Circulation numbers might be tumbling at the Calgary Herald, but Robin Tremblay has found a productive use for the beleaguered newspaper
The Second Life of Newspapers
He buys tonnes of Herald newsprint, turns it into pulp and manufactures thin-walled, molded packaging.
His company, Calgary-based Pulp Packaging, makes the inserts that cradle products in cardboard boxes, protecting everything from computer parts to LED lights to jars of pickles. It’s been done before, but Tremblay has come up with an innovation (which he’s understandably reluctant to talk about, since he hasn’t yet patented it) that allows him to bring down the cost of creating a mold to a fraction of what it used to be – and to pass that on to customers.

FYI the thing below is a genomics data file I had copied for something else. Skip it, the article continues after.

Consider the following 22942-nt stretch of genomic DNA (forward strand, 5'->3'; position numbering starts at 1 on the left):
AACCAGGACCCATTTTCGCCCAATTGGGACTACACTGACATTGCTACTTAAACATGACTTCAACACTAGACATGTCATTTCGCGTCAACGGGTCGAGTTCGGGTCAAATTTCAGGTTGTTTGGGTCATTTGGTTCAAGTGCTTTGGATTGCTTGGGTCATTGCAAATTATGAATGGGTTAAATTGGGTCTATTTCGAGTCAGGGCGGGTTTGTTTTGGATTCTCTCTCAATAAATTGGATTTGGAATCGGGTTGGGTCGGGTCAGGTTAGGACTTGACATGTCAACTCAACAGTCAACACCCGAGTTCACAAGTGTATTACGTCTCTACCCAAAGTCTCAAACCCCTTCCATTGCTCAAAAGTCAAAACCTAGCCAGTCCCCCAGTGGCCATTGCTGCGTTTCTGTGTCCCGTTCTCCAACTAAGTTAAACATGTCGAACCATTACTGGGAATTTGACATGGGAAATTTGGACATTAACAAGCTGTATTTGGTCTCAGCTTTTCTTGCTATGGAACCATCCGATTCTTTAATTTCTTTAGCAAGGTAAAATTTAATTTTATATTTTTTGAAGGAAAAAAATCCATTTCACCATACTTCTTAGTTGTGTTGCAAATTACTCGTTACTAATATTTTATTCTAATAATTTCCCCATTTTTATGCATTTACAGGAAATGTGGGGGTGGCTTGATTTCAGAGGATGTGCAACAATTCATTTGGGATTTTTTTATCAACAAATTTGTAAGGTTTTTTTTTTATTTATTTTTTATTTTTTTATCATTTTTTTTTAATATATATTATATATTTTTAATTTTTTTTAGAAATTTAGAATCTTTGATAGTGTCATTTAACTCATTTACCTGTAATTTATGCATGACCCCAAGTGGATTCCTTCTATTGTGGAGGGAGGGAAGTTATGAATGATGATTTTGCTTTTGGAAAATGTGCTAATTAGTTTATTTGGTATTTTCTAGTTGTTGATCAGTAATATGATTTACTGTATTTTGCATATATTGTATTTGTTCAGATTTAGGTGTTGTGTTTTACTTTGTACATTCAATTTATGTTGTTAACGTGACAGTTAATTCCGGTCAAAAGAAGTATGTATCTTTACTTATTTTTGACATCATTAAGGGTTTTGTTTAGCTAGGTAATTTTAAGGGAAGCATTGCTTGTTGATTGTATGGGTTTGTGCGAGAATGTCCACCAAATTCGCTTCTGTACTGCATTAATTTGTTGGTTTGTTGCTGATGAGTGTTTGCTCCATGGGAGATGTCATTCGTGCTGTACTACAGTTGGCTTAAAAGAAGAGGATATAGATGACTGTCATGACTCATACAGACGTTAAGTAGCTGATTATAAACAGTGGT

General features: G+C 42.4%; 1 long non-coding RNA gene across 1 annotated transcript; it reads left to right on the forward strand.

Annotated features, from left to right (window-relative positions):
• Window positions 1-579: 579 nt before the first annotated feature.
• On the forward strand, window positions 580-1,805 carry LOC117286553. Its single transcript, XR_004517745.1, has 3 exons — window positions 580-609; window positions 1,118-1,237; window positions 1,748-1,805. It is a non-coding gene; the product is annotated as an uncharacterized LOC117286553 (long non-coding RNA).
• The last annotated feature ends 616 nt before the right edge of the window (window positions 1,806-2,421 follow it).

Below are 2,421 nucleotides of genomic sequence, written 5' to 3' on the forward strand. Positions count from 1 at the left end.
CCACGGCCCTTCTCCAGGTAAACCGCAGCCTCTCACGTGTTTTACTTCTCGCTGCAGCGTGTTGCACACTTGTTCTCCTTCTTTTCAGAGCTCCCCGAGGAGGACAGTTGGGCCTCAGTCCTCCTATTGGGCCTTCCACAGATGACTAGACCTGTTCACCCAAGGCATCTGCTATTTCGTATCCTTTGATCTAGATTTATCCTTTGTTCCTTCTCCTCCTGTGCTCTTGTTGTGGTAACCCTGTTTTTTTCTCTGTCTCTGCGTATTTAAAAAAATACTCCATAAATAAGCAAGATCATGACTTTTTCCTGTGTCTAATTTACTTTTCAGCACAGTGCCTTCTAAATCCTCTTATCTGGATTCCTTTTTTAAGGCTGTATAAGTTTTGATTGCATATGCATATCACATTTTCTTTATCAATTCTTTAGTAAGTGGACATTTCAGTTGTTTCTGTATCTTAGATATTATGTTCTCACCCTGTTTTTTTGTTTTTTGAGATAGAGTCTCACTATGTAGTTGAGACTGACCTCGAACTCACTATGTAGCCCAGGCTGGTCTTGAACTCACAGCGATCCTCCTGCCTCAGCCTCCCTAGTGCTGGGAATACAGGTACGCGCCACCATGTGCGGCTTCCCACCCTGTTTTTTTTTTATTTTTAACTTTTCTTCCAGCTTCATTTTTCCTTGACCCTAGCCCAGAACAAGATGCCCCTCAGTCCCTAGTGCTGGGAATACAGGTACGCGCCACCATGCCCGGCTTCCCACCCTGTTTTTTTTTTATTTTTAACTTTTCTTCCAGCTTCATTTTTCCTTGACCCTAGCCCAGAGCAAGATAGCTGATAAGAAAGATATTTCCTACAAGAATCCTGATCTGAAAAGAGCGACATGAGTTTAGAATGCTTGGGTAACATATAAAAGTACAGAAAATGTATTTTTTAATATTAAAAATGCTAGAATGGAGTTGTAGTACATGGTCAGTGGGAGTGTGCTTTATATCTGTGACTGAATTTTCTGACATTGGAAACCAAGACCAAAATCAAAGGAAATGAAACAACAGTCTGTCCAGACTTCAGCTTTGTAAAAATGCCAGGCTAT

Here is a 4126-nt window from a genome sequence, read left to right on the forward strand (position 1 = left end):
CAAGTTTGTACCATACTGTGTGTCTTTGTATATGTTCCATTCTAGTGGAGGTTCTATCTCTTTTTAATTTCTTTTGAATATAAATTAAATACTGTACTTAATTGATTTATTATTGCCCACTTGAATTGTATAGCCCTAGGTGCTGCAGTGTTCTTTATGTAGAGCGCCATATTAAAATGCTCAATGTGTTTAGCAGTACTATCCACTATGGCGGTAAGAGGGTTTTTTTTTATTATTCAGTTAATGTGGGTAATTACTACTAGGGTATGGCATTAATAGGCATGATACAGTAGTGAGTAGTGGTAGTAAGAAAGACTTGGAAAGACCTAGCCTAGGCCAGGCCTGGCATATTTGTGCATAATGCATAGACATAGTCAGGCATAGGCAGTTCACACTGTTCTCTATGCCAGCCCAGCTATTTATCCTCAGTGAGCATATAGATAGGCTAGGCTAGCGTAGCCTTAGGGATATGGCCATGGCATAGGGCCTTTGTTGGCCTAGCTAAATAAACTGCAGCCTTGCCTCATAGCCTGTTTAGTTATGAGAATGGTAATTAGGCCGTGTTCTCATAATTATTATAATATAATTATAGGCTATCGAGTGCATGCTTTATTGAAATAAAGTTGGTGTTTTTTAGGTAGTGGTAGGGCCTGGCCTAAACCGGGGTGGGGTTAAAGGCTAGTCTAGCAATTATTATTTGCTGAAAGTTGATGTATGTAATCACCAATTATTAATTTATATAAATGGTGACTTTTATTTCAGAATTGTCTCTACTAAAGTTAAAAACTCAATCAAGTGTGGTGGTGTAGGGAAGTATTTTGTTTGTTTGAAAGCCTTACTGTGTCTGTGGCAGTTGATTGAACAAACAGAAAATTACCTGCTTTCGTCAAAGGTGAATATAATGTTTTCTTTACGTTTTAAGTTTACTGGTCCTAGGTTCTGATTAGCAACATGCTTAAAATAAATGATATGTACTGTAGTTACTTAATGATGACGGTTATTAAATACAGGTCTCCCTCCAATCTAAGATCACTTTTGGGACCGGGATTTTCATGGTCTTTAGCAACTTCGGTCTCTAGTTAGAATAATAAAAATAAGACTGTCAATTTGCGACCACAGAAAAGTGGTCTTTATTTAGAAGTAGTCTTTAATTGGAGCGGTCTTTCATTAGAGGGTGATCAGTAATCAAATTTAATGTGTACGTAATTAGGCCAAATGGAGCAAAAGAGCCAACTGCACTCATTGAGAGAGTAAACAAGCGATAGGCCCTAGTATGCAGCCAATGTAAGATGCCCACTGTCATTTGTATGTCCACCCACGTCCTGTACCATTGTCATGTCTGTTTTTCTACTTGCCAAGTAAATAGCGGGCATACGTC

One recent job Tremblay did was for Victoria, B.C.’s Bobbex deer repellent, which is used to keep the tick-infested ungulates away from flowers. “It’s in a spray bottle and it’s made of old rotten fish and eggs and it stinks,” Tremblay says. Bobbex got banned by Canada Post and FedEx because the bottles kept breaking and, it goes without saying, clearing the sorting room. But thanks to Pulp Packaging, you can once again get your Bobbex through the mail.
Tremblay’s invention won’t save the newspaper industry, of course. But, at the very least, it means that somebody will still be able to say they’re turning a profit on newspapers.
Tonnes of Calgary Herald consumed per month
Cost per tonne
Calgary Herald’s percentage of Pulp Packaging’s total inputs
(they also use cardboard)